Solid A+ rating….I love Blaine, period.

Quotes

Dude you’re gay. And not like Rock Hudson gay. Really gay. You sing like Diana Ross and you dress like you own a magic chocolate factory.” -Burt Hummel (to Kurt)

It’s Rachel Berry. She’s got the eye of the tiger. Which I like. She’s Jewish, but I think that helps with the whole Puerto Rican thing.” -Coach Beiste

I wanted something toned down!” -Kurt (to Brittany about his campaign posters)
This is toned down. In the original one the unicorn was riding you.” -Santana

You look like a real housewife of Reno.” -Puck (to “Skank” Quinn)

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it takes a community…

I don’t know what I miss most about Greendale Community College. Could it be the the sheer joy of finding a magical trampoline? Building and organizing a dorm-wide “Blanket-Fort City” – a la EVERY awesome sleepover EVER?! Or maybe it was the school-wide paintball tournament? Either way, I don’t think I’ve ever been more excited to witness a group of people stay in school WAY longer than necessary like I have for the study group in Community.

I hope you see that scarf!

Jeff Winger (Joel McHale), the self-absorbed, faux-apathetic douche with all the witty “complisults” (compliment + insult). Jeff is always at the ready to tell the study group that he doesn’t care to deal with their shenanigans and always finds himself directly in the middle of the action and sometimes even spearheading the charge. Even though I feel this great ensemble cast doesn’t have a “lead character” Jeff has all the qualities to fit the bill.

 

Britta Perry (Gillian Jacobs), resident rebel with an adopted cause, is everything that Jeff is not but he just can’t get enough of. These two usually get tied together as the most polarizing forces in the study group. Britta has the ability to undercut any grandstanding with the surgeon-like precision of a veteran “Mean Girl”.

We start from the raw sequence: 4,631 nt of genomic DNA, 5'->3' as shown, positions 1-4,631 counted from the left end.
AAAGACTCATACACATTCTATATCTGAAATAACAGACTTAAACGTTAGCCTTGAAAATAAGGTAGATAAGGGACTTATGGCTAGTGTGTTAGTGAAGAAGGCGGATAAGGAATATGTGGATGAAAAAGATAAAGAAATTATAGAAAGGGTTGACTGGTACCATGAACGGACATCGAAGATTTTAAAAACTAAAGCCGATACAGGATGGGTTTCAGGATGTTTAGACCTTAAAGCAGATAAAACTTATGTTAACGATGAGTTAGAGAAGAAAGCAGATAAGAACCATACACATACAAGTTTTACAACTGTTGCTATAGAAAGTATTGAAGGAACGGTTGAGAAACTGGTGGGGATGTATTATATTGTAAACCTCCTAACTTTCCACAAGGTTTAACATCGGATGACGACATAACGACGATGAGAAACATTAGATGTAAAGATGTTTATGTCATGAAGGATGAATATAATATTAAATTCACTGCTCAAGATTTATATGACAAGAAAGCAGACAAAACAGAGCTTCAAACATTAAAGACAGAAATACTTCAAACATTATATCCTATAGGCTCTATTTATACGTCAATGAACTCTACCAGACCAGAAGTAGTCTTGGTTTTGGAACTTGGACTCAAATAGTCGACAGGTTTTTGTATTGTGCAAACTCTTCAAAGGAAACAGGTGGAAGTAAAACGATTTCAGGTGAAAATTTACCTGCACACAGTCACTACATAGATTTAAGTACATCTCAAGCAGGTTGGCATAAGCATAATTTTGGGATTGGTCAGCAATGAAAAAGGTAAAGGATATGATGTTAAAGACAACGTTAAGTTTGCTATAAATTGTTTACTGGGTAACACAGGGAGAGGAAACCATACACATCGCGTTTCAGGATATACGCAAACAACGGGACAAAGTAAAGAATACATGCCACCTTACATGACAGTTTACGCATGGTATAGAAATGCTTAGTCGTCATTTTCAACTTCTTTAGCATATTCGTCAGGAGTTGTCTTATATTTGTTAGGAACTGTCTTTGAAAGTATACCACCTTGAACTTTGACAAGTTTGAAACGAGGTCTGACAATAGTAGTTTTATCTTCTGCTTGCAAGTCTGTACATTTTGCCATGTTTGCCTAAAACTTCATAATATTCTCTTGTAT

Pierce Hawthorne (Chevy Chase) is the epitome of what it means to be politically incorrect. Racial slurs? Sexism? General Jackassery? Pierce has more than enough to share with the class. Usually pegged as the antagonist of the study group – a role he fits perfectly – I’m actually starting to like his character more with each verbal/visual beating he gives me – because that’s healthy, right?

Troy Barnes (Donald Glover) is filled with a childlike exuberance – if you couldn’t tell by the picture – that is never annoying and always accepted. Whether he is making “dumb-blonde” statements or even a subtle facial expression, Troy takes advantage of all his screen time. Also, when you can throw this epic of a tantrum as a grown man you deserve some credit.

Abed Nadir (Danny Pudi) is the socially awkward and pop-culture poignant “android” character that spews information with no filter. He does a great job keeping characters in check because he only tells what he sees and doesn’t let characters build their ego too high before he makes them realize how blatantly mediocre they really are. Abed and Troy are one of the best “buddy” duos on television right now, and they even come equipped with their own handshake! Jealous yet?

Annie Edison (Alison Brie) is the young, straight-laced, naive beauty who usually has the best interest of the whole group in mind when she sets out. But this may change things a bit for the upcoming season. I actually like Annie’s character, maybe more than I should, and it’s not just because she is HAWT! She may feign oblivious to most her surroundings but she knows exactly what she wants and usually gets me it.

If Samuel L. Jackson's Pulp Fiction and Whoopi Goldberg's Sister Act had a baby...

Shirley Bennett (Yvette Nicole Brown) is the religious, sometimes single mother that is never opposed to gossip. She finds a way to know everyone’s business without shedding light on her own and passive-aggressively pits characters against each other. I like Shirley’s instigating methods because she can add a new twist to any episode with one line.

Get your #2 pencils ready class. School is back is session September 22nd on NBC.